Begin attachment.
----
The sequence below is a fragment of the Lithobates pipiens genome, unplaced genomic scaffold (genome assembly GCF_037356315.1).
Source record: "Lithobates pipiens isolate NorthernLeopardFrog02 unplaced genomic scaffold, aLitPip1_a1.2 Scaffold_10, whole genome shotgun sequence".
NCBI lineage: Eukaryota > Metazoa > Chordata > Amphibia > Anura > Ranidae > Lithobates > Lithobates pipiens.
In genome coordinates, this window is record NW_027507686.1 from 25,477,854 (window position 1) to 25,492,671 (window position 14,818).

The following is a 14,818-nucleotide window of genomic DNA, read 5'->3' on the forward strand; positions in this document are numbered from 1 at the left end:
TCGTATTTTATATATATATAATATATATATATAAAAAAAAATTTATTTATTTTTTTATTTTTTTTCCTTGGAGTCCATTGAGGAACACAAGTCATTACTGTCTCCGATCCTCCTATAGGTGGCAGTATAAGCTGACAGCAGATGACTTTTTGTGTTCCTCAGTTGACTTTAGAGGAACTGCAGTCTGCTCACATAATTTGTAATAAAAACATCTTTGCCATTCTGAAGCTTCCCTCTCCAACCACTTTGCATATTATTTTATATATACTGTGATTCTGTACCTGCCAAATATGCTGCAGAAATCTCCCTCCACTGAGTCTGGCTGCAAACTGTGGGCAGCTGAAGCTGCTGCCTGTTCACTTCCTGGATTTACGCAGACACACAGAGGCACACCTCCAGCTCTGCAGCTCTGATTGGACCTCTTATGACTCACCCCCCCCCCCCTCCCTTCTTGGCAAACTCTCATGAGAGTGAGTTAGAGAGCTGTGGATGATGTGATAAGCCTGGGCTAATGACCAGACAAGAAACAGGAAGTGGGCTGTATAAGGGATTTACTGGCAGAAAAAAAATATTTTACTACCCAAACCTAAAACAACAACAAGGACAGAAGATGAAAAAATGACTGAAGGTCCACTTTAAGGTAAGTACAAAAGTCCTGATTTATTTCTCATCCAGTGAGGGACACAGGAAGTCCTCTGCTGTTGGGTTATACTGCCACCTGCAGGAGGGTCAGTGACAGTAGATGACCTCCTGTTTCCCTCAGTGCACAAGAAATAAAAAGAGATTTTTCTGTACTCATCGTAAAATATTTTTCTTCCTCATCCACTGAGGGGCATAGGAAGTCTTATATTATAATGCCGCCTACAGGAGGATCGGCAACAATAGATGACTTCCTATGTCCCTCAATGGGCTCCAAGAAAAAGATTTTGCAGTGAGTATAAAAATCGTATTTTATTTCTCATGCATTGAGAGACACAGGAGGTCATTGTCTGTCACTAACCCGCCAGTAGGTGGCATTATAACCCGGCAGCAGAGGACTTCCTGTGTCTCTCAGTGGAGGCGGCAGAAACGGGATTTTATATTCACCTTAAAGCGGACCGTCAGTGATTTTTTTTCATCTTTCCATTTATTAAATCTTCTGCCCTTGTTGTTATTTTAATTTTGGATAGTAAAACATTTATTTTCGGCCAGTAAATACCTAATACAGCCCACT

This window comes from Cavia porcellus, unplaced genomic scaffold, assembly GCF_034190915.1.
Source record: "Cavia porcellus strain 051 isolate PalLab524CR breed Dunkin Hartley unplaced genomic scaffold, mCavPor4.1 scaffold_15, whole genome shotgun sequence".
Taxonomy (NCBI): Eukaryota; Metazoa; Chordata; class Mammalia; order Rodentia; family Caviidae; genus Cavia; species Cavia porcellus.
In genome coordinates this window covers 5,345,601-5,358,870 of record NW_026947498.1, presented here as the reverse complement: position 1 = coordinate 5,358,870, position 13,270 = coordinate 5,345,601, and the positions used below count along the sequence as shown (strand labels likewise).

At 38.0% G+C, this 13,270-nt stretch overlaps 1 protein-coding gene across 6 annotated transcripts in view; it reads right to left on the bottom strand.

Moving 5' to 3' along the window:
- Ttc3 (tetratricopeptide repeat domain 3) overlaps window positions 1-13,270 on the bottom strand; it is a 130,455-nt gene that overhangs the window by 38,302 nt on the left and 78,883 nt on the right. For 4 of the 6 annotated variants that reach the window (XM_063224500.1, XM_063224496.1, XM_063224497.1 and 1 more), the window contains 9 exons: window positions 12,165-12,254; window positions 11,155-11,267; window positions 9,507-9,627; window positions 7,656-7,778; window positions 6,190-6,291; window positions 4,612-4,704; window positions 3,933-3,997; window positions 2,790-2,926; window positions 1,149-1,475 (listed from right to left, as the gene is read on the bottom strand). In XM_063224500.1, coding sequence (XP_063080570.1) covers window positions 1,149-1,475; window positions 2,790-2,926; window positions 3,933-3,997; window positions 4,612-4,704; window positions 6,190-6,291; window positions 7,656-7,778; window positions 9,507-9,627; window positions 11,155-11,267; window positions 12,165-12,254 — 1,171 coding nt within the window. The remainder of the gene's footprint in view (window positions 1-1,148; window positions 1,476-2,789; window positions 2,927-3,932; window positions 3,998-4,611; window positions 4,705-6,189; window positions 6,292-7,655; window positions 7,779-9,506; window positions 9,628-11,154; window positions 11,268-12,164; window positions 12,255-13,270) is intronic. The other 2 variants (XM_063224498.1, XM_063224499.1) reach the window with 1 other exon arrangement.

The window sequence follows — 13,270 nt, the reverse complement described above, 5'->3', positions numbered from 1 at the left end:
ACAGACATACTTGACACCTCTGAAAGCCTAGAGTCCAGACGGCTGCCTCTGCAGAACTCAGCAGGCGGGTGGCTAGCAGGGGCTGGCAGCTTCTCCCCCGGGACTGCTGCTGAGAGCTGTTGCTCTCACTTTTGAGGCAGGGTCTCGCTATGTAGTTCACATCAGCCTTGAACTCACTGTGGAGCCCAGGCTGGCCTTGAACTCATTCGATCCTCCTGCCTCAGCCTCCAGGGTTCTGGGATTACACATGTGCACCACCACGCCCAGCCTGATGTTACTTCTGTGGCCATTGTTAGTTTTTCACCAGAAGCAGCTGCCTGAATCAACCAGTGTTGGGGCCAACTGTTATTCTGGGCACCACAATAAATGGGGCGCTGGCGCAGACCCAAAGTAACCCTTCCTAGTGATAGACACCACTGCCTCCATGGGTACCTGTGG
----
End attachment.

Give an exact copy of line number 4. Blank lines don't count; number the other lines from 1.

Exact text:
In genome coordinates, this window is record NW_027507686.1 from 25,477,854 (window position 1) to 25,492,671 (window position 14,818).